Christianity for the Rest of Us

Before telling you about this thrilling and important new book by Diana Butler Bass, I should take this opportunity to publically thank my friends and hosts at Derry Presbyterian Church in Hershey, PA for offering such hospitality and interest during my lectures there this past weekend. As you may have seen from the previous blog posting, I gave a series of talks on contemporary culture, the art of Christian discernment, and how our Presbyterian and Reformed tradition can fund the project of a uniquely Christian discernment of the ethos of modern culture. This was me speaking in the broadest of terms about a wholistic, Biblical worldview, the call to think in ways which honor Christ’s Lordship, the dangers of dualism and gnosticism and cultural accomodation, the excitement of church ministry that equips lay folk to live out their faith in robust and coherent ways in the various social spheres and aspects of their lives. I told stories about those who are transforming the culture; some frustrating ones of those who are not. From worldviewish books like Transforming Vision and Heaven Is Not My Home to daily spirituality like Practicing the Presence of God; from books on vocation like Os Guinness’s The Call to guides to civility in the public square like Rich Mouw’s wonderful Uncommon Decency; from books on work to books on the arts, books on urban & suburban ways of being to books on the spirituality of the ordinary, we recommended resources all weekend long to the gathered community of learners and at their Sunday morning Book Fair. Thanks to all that came (including old friends) and to those who helped with food and books and details. At least one participant blogged a bit about my teaching, and it is more generous than I deserve. Still, you can check it out, and see the other very good stuff there, too, penned by Brian Rice, a local pastor, good friend, long-time H&M customer and leader in mentoring young pastors in missional settings.
Derry seemed to take well my passionate call to be more intentionally Reformed and more seriously engaged in cultural criticism. Of course they were open because, well, they are involved in just this interface of reading the Word and reading the world. They are a theologically rich, if moderate, mainline church with tons of energy and class. With the good weekend with these folks in my heart, it is a perfect time to celebrate this long-awaited, well-written and thoughtful book, Christianity for the Rest of Us, a book that, like some at Derry (it seems) articulates an experience of the faith that is something other than the typical one in recent press reports. That it, it is neither politically conservative nor mega-church evangelical, yet is commited to serious thinking, mature theology, caring community, and devout discipleship. This tells the tale that many of us know to be true–the one that the typical media report rarely gets right, namely, that not all mainline churches are sloppy or dying.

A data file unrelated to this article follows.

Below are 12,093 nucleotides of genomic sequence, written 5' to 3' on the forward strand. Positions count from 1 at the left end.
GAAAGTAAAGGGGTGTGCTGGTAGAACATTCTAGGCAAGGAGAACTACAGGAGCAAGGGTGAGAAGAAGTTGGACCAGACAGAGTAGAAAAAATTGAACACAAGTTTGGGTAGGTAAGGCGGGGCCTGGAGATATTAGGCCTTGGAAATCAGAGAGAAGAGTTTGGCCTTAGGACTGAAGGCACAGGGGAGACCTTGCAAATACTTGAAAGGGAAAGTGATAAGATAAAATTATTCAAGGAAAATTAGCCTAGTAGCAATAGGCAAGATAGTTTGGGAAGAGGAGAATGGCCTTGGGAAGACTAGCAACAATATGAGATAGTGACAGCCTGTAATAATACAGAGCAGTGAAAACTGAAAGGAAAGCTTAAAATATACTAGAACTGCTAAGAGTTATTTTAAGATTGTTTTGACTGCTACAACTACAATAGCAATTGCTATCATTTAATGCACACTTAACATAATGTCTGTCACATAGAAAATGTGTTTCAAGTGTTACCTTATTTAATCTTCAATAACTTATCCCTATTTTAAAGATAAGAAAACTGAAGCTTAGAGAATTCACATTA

Bass’s description of the best practices of vibrant mainline congregations is fantastic and fascinating; Derry could even be one of the congregations that Ms Bass talks about here. I will blog and review this more later, but for now, know that her research has taken her to churches all over the theological and geographic spectrum and she is happy to announce that the much-reported death of the mainline church is, like Mark Twain’s death, seriously exxagerated. In …For the Rest of Us she describes those kind of things that she sees bringing renewal to fairly ordinary, often somewhat left-of-center, deeply spiritual mainline parishes. She does her “sociology of congregations” work in ways that are memoiristic and delightfully explained. It makes for a wonderfully engaging read.
You may know that I loved Diana’s award-winning memoir, Strength for the Journey: A Pilgrimage of Faith in Community and raved about her powerful little book about undue patriotism in church in her Broken We Kneel: Reflections on Faith & Citizenship. Her more academic report of robust progressive churches, published by the Alban Institute, is called Practicing Congregations: Imagining a New Old Church. She then quickly edited a fabulous collection of stories about these churches called From Nomads to Pilgrims: Stories of Practicing Congregations. All of these are splendid, and this new one is no exception.

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Christianity for the Rest of Us: How the Neighborhood Church Is Transforming the Faith
Diana Butler Bass (Harper Collins) $23.95.

One thought on “Christianity for the Rest of Us

  1. Cultural criticism… you might like the article “For or Against Culture?” in the current issue of Books & Culture.

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